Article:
We are at a crossroads. There are two possible paths before us—one in which we destroy what is great about the Internet and about how young people use it, and one in which we make smart choices and head toward a bright future in a digital age. The stakes of our actions today are very high. The choices that we are making now will govern how our children and grandchildren live their lives in many important ways: how they shape their identities, protect their privacy, and keep themselves safe; how they create, understand, and shape the information that underlies the decision-making of their generation; and how they learn, innovate, and take responsibility as citizens. On one of these paths, we seek to constrain their creativity, self-expression, and innovation in public and private spheres; on the other, we embrace these things while minimizing the dangers that come with the new era.
The website which accompanies Born Digital has a video for each chapter. Here is the video for "Identities":
If you want to watch more of the videos which accompany this book, please visit the Born Digital web site.
What do you think about this "crossroads" or any other aspect of what you read in the book excerpt? How do you think this affects our role as educators?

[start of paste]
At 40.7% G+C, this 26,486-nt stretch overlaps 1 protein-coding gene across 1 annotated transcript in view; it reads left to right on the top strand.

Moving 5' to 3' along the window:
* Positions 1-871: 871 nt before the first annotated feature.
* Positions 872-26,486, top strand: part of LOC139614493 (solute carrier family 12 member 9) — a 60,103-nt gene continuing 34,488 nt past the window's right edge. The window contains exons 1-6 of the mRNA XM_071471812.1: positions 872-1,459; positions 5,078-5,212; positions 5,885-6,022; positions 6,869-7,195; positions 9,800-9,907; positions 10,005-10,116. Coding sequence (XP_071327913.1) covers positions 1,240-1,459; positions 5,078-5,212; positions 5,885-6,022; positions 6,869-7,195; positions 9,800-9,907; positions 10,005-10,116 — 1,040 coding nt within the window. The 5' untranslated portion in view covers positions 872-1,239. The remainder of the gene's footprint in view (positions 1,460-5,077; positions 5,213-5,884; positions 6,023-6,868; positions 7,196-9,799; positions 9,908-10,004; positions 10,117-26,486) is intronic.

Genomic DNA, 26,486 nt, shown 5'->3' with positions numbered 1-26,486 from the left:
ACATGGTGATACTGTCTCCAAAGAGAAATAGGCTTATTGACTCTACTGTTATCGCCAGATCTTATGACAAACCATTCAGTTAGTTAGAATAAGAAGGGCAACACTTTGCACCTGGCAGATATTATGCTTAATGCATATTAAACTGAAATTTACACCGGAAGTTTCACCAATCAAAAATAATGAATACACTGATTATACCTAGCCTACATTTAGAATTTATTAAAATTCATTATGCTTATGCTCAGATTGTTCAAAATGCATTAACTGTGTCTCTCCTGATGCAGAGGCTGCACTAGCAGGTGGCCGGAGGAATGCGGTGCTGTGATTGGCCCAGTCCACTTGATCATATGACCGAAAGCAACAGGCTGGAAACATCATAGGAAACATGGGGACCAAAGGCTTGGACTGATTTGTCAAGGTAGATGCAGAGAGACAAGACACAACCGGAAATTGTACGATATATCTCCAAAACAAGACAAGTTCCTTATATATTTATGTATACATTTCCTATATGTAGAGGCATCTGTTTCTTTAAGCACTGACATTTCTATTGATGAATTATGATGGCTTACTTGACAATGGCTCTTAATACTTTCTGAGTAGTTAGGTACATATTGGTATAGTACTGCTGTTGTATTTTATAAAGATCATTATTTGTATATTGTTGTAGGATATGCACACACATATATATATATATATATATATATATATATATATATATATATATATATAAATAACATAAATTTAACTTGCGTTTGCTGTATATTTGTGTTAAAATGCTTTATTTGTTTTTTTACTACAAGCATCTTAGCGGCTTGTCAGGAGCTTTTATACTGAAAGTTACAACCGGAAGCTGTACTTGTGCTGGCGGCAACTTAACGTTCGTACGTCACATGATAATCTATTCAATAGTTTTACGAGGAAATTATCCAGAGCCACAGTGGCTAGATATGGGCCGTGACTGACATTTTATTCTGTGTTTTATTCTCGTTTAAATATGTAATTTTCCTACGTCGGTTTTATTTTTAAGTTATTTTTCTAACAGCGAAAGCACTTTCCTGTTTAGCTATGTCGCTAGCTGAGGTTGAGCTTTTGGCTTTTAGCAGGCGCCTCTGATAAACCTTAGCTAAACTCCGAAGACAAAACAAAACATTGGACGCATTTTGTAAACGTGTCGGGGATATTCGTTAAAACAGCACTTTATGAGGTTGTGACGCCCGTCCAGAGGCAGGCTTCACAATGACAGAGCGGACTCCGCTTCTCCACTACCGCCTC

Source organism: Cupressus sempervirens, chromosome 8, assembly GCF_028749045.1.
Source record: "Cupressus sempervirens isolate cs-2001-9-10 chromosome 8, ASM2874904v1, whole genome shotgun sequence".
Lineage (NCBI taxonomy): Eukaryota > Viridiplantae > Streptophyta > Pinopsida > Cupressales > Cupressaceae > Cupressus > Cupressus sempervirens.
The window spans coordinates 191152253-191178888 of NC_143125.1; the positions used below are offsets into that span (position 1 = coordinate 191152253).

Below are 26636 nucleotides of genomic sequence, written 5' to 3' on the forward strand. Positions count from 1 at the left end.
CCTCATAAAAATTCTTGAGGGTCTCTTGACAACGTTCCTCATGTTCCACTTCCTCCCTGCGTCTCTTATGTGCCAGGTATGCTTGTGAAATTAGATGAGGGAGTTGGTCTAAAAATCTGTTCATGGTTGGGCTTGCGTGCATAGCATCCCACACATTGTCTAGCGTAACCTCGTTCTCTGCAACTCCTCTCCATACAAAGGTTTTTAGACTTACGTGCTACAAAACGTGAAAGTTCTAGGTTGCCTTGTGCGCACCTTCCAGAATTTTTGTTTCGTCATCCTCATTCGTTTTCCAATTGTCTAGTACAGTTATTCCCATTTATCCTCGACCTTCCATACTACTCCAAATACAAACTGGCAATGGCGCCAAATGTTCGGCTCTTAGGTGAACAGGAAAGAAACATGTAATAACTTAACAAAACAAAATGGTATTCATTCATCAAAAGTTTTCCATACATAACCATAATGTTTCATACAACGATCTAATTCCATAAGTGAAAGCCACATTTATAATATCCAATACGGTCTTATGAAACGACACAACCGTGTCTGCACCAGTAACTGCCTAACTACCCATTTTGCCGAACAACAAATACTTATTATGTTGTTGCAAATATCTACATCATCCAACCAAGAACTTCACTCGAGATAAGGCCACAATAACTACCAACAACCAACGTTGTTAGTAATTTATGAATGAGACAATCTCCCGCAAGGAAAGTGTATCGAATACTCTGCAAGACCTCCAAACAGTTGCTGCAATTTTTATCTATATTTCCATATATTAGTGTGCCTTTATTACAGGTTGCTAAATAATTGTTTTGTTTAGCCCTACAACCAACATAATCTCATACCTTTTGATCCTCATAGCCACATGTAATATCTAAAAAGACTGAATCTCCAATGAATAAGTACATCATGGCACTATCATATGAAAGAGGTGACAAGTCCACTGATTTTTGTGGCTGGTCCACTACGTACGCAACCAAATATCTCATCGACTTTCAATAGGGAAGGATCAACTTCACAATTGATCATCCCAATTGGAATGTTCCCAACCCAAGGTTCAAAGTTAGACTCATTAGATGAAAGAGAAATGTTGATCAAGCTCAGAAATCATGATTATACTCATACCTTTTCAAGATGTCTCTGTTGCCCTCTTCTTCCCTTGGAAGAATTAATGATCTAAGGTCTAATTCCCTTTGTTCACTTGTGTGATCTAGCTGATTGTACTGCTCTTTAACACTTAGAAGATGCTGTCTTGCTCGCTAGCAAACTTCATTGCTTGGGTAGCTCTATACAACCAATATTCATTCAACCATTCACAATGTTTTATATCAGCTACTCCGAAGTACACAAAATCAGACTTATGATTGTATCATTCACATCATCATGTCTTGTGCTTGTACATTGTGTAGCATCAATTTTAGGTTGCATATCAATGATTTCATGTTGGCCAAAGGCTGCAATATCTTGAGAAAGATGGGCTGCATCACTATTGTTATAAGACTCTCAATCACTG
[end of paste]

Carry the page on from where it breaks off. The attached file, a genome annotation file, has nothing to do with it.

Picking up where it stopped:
Some random first thoughts as I read this Palfrey excerpt (plan on reading the rest of book this summer):
This thread/forum (as do several others) reminds me of one of Howard Gardner's most recent publications: Truth, Beauty, and Goodness Reframed: Educating for Virtues in the 21st century. I think his ideas are relevant to our work with our students and worthy of discussion with them as well.... how has the advancement and proliferation of technology changed how truth, beauty and goodness are defined and perceived? Think about how the interwebs have influenced the recent uprisings around the world and our own individual views of what is "right" and "wrong." As educators, I believe we have a responsibility to engage with our students on these topics.
An interview with Gardner on RadioBoston:
Re. Charlie's #3, wise decision or overly conservative... What's out if something comes in? Don't we ask ourselves that at BB&N all the time? Certainly in content we adapt fairly readily (Good-by Ernest and F. Scott, welcome Toni and Amy. And in style ("yes, I'm aware of your challenges with auditory processing here's a written overview of the week..."). Do the new technologies offer challenges that are fundamentally different from challenges of the past?
What should we hold on to and what can we jettison as the web makes new demands and proffers new opportunities
strikes me as best engaged in thoughtful department discussions and lone musings.
Just finished reading this excerpt and Charlie's comments above. Much of the computing that kids learn is inherent in their day-to-day activities, and Palfrey illustrates this point with many examples of how digital natives think and learn. With all the shortcuts and benefits of ready access to the world it is important to remember how we navigate through the world, so I appreciate that Palfrey recognizes the temptation to push legal and ethical limits in the digital age. (Not saying that this push didn't happen in other ages, just that there are new boundaries for one to reflect.)